If you called the phone number on the “Chewbacca roar contest” fliers recently plastered around Philly and South Jersey to leave your best impression of Chewy from Star Wars, you made a Wookiee mistake.
Turns out the “contest” — which offered a $50 prize for the funniest or best impression of Chewbacca left on the phone number’s voice mail — was a prank.
One committed by a Padawan, at that.
The mastermind behind the prank was Noel Hecht, a freshman at Haddon Township High School in New Jersey, who put his unsuspecting friend’s number on the fliers as the call-in line for the Chewbacca roar contest.
“It definitely surpassed expectations,” Hecht said, of the response the posters received.
So does the $50 prize for the best Chewie roar even exist, or was it a trap worthy of Admiral Ackbar?
“I’m afraid not. I would have liked to have given out a $50 prize, but I don’t have the resources for that at the moment," Hecht, 14, said. “I just figured it would serve as good enticement.”
Someone ready the carbonite!
To choose the right target for his shenanigans, Hecht went through his list of buddies, narrowing it down to those who would find the prank funny and those who still use and listen to voice mail.
One friend, Seamus Taulane (who requested the pronunciation of his first name be spelled out as ‘Shay-mus’) is “good at taking jokes” and stood out above all of his other friends as the perfect candidate for the prank, Hecht said. The Inquirer has blurred out Taulane’s phone number on the flier so as to prevent future Wookiee roars on his already overloaded voice mail.
While calls to the phone are being sent directly to voice mail, Taulane, 14, did respond to The Inquirer via text and his mother gave The Inquirer permission to quote him for this article.
“I’ve lost track of the number of calls I’ve gotten,” Taulane wrote.
Once the idea for the prank came to Hecht in late January, he made 50 fliers as fast as the Millennium Falcon made the Kessel Run (12 parsecs). Then, he and two friends took public transportation and plastered them all over Philly and around Collingswood, Audubon, and Haddonfield in New Jersey. They also left one in Reading Terminal Market and one on a PATCO train.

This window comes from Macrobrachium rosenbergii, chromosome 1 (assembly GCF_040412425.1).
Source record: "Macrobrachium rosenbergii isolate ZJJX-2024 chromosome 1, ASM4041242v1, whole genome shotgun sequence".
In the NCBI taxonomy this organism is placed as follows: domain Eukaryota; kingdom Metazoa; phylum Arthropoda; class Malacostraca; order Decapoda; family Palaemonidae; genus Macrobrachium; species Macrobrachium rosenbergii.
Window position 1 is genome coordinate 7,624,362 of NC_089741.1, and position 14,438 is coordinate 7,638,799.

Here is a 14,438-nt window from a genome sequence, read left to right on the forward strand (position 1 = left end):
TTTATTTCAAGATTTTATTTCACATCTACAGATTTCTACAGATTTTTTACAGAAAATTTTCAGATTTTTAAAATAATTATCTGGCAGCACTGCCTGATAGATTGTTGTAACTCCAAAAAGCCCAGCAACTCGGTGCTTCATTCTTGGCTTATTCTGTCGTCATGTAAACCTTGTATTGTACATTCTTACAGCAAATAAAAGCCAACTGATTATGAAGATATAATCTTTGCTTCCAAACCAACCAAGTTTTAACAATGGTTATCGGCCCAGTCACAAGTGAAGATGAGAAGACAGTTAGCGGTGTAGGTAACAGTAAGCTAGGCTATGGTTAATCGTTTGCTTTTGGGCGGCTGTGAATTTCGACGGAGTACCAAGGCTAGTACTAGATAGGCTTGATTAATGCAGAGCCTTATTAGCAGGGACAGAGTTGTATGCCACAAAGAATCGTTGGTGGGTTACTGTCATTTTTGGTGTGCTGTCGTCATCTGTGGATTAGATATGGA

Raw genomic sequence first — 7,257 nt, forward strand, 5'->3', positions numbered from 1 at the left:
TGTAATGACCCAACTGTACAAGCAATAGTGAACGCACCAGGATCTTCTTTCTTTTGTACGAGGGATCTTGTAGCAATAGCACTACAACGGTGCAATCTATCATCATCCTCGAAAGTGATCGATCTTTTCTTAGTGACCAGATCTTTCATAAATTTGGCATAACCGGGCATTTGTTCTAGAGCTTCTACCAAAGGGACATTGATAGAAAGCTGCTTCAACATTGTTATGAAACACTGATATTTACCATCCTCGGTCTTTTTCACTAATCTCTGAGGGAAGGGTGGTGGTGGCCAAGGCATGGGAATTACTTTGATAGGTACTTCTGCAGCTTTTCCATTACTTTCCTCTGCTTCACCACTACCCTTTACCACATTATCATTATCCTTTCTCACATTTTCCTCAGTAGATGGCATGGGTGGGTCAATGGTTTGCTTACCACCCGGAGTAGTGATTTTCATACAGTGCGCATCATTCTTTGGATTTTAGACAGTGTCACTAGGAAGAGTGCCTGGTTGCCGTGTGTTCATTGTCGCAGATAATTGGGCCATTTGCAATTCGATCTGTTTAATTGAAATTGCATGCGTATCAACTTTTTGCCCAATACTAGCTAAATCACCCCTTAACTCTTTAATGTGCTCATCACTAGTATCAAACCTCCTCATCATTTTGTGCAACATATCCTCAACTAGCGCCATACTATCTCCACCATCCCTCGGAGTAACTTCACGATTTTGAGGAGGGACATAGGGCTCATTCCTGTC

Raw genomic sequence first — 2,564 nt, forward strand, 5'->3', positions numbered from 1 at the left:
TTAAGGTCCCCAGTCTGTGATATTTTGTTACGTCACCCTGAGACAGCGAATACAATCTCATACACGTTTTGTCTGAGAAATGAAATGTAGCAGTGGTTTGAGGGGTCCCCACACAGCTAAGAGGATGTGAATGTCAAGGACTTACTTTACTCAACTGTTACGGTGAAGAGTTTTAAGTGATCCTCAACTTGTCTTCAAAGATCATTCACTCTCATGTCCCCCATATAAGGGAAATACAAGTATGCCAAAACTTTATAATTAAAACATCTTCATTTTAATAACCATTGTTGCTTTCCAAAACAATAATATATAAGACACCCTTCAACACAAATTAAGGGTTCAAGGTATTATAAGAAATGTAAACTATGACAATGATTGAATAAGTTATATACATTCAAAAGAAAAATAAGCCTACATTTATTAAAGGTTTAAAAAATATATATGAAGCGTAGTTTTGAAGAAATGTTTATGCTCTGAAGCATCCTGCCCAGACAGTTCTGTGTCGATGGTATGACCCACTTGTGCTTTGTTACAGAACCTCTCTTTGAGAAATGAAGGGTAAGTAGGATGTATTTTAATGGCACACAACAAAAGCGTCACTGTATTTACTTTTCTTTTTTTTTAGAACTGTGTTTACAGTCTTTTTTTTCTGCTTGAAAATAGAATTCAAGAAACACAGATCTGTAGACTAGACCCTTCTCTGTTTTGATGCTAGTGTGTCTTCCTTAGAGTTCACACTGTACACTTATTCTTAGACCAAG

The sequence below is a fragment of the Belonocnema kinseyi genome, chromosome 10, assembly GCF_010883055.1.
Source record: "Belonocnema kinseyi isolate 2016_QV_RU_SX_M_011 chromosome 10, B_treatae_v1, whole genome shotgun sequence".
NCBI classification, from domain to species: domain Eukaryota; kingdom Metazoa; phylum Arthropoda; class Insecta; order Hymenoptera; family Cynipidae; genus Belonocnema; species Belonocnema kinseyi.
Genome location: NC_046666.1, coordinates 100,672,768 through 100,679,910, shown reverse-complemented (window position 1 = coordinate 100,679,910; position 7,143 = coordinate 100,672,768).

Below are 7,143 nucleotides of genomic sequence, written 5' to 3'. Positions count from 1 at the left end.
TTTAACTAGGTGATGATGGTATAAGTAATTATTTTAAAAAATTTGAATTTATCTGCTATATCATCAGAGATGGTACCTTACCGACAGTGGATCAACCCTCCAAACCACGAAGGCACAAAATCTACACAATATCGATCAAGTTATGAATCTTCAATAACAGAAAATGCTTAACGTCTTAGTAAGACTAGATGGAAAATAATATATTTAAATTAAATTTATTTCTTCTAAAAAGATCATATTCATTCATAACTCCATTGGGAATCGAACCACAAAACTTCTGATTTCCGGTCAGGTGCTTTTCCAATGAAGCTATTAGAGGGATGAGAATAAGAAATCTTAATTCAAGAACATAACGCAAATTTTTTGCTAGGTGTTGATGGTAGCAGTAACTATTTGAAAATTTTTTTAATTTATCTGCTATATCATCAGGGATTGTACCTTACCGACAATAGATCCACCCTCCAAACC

As Yoda would say, “Do. Or do not. There is no try.”
Hecht figured Taulane would get between 20 and 100 calls. Turns out, he had a disturbing lack of faith.
“More like 500 calls and 150 voice mails,” Taulane said. “People are very determined when it comes to free money.”
Taulane said he got calls from kids who were as young as 8 to adults who are in their mid-50s.
“I listened to them all for the first few days, then stopped as I got the idea,” he texted. “I still get the occasional call now and then, but it has seemed to have died out, and sadly, there is no winner.”
Unfortunately, the Wookiee voicemails took up too much room on Taulane’s phone and he had to delete them, he said.
While Hecht said his friend had threatened Sith-level revenge, Taulane said he has no plans for retribution.
Which is exactly what we’d expect someone plotting revenge to say.